Indeed, spreading the word has become a family affair. After a first year of college out of state, Greg’s son Sam transferred closer to home, to the University of Colorado, where he got involved with a donor program. Greg proudly says, “Sam got all of his friends to swab!” Sam’s roommate matched a patient almost instantly, and happily agreed to donate. “Sam gave him his neupogen shot every day,” says Greg, with audible amazement at how this circle of giving has expanded beyond him.  

Greg credits his wife Wendy with laying a foundation of healing for both him and Sam, during the toughest times, by “somehow supporting Sam and making his high school years as normal as possible.” Though Greg still worries about the impact of his illness on his son, he’s clearly proud of how Sam has weathered the upheaval, often with inventive forms of support. Greg recalls a time when he was stuck recuperating at home, unable to attend Sam’s many soccer games. A coach kindly arranged livestreams, and often, after scoring a goal, “Sam would look up at the camera and form a heart with his hands.”  

It’s now been five years since the day Dr. Hiron’s life changed in the space of an afternoon. “It’s weird to say this,” he reflects, “but illness forced me to make this work/life balance that I’d been working on.” These days, he works mostly from home, on a schedule his GVHD-damaged eyes and stamina allow. Greg describes family time as the best possible medicine, “We can just be sitting around together laughing or out on a hike or skiing. If it’s the three of us, it's the absolute best.”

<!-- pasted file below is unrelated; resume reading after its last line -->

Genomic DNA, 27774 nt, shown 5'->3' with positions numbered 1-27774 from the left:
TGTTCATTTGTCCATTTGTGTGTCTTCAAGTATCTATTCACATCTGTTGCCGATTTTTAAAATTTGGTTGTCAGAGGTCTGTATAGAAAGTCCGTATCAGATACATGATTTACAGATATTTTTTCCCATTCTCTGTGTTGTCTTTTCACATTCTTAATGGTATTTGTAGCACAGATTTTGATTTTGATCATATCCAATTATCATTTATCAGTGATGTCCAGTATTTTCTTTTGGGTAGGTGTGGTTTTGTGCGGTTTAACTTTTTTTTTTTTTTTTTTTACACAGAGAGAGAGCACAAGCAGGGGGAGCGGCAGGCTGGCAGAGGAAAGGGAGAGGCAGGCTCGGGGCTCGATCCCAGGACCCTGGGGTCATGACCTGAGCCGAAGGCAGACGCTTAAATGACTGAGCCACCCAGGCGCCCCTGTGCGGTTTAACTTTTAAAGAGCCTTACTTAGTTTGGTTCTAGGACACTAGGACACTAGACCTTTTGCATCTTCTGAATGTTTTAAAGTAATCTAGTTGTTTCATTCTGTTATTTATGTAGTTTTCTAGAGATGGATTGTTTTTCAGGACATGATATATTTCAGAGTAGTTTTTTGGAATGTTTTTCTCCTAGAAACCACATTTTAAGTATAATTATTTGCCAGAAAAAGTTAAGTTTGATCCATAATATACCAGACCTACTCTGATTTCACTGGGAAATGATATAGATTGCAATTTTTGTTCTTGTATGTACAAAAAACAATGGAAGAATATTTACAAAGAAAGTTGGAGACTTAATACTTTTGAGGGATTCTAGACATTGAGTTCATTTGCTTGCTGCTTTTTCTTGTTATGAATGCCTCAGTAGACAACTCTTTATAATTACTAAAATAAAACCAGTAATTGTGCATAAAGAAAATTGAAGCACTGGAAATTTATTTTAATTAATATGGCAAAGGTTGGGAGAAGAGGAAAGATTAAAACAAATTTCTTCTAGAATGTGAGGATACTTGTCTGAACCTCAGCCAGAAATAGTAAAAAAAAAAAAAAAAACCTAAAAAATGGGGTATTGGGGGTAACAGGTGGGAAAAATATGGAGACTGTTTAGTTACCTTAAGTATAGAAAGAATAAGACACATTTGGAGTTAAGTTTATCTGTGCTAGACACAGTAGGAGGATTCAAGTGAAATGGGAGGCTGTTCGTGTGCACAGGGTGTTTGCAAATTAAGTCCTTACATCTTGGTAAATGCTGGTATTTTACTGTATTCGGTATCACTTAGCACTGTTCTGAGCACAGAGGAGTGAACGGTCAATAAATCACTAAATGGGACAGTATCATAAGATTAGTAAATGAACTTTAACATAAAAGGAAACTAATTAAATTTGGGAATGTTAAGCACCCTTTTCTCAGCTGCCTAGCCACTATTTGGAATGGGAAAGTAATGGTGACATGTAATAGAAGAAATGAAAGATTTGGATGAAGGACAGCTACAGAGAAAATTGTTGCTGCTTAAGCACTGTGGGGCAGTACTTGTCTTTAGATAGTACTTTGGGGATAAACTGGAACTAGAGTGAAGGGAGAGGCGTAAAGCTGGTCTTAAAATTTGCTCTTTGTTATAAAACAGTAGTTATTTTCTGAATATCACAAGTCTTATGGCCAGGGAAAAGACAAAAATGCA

Colorado Blood Cancer Institute (CBCI), a part of the Sarah Cannon Cancer Institute at Presbyterian St. Luke’s Medical Center, is a FACT accredited program that provides comprehensive hem-malignancy care including autologous and allogeneic stem cell transplant and is a certified commercial and research CAR T provider. CBCI also performs transplants for autoimmune disorders and multiple sclerosis. CBCI is celebrating its 32nd Anniversary as a transplant program and has performed over 5850 BMT’s since its inception and we perform > 330 transplants annually. We are committed to scientific investigation of the most progressive treatments dedicated to cure cancer.   

The American Society for Transplantation and Cellular Therapy (ASTCT), formerly known as the American Society for Blood and Marrow Transplantation, is a professional society of more than 2,200 healthcare professionals and scientists from over 45 countries who are dedicated to improving the application and success of blood and marrow transplantation and related cellular therapies. ASTCT strives to be the leading organization promoting research, education, and clinical practice to deliver the best, comprehensive patient care.  

Incyte’s commitment to patients with critical unmet medical needs goes beyond our work researching and developing medications, and includes supporting educational initiatives for the transplant community. Incyte partners with organizations such as BMT InfoNet to fund innovative solutions for the transplant community, working to help remove access barriers to Incyte medications and cultivate programs to support patients throughout their journey.